Russia as the “North”: problems of civilizational identity in the philosophy of Boris Pasternak (dedicated to the 130th anniversary of birth)
Russia as the “North”: problems of civilizational identity in the philosophy of Boris Pasternak (dedicated to the 130th anniversary of birth)
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Annotation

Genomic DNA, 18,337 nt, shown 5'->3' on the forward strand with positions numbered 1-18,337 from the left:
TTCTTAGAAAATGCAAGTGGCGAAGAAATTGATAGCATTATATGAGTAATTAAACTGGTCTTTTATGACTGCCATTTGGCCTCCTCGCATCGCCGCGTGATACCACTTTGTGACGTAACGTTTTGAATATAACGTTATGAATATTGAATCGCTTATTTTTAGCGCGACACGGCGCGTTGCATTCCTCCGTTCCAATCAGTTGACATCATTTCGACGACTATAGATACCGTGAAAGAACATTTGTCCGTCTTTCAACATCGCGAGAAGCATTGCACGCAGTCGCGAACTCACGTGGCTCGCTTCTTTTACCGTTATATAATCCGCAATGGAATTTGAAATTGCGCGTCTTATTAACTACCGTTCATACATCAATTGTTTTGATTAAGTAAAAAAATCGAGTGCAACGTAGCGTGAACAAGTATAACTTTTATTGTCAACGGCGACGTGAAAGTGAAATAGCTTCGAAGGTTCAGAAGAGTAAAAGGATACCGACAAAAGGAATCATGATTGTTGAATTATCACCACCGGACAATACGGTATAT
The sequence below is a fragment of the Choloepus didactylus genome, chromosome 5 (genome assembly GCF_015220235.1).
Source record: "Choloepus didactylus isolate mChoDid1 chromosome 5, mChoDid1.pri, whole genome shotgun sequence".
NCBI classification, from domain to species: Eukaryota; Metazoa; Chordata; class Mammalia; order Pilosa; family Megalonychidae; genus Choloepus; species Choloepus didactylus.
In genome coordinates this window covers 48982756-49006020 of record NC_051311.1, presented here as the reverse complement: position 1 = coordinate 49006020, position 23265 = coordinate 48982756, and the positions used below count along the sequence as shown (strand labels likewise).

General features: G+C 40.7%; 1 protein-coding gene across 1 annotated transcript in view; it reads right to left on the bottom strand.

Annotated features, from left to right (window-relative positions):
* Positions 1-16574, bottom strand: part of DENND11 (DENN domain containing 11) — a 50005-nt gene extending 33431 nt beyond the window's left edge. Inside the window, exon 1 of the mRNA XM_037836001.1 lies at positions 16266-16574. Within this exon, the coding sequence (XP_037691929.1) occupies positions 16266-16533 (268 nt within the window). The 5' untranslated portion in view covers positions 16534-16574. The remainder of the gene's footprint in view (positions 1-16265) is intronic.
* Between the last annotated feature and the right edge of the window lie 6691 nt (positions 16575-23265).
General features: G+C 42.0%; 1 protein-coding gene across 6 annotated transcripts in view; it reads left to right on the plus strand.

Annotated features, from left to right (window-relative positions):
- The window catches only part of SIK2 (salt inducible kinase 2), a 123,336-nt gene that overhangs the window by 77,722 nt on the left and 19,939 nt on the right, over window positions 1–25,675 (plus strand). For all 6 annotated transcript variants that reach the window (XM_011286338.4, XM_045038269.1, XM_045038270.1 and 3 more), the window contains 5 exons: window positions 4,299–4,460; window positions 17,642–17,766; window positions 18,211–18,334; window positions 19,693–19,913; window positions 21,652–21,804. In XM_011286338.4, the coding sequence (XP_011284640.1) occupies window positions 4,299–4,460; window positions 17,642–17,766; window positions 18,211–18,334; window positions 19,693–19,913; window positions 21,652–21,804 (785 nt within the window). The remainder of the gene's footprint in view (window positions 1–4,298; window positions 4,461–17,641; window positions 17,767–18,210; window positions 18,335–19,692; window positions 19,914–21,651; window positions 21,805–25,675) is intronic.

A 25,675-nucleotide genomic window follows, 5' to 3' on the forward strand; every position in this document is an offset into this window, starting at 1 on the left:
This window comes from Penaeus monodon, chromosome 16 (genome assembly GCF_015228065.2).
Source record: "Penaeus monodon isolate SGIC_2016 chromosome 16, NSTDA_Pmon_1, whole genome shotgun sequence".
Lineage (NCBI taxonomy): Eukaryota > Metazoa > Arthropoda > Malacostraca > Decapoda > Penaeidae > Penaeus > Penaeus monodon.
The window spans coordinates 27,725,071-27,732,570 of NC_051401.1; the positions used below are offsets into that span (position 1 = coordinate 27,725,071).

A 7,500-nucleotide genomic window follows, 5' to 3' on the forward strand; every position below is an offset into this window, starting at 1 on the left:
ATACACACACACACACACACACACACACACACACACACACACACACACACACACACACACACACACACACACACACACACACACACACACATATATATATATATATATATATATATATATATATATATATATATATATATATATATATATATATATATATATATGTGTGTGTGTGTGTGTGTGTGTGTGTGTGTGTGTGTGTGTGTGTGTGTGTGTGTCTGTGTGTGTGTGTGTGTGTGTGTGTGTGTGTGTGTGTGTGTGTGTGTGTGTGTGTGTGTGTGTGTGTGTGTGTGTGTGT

The article examines the genesis and evolution of the cultural and civilizational self-iden­tification of the largest poet of the Russian twentieth century, Boris Leonidovich Paster­nak (1890‒1960). Building on the analysis of numerous materials, the author provides a proof that Boris Pasternak was formed as a “Nordic Russian”. Pasternak continued the fruitful line of the Russian cultural tradition that ran from Catherine’s era (Derzhavin) – through the Golden age of the Russian culture (Vyazemsky – Pushkin – Turgenev) to the Russian post-revolutionary literature of the XX century. Pasternak repeatedly con­firms his “northernism”in such autobiographical works as “Charter of Protection” and “People and positions”. The “winter theme” dominates Pasternak’s poetry and prose as well as his philosophy of creativity dedicated to his famous contemporaries – Leo Tol­stoy, Vladimir Mayakovsky, Marina Tsvetaeva.
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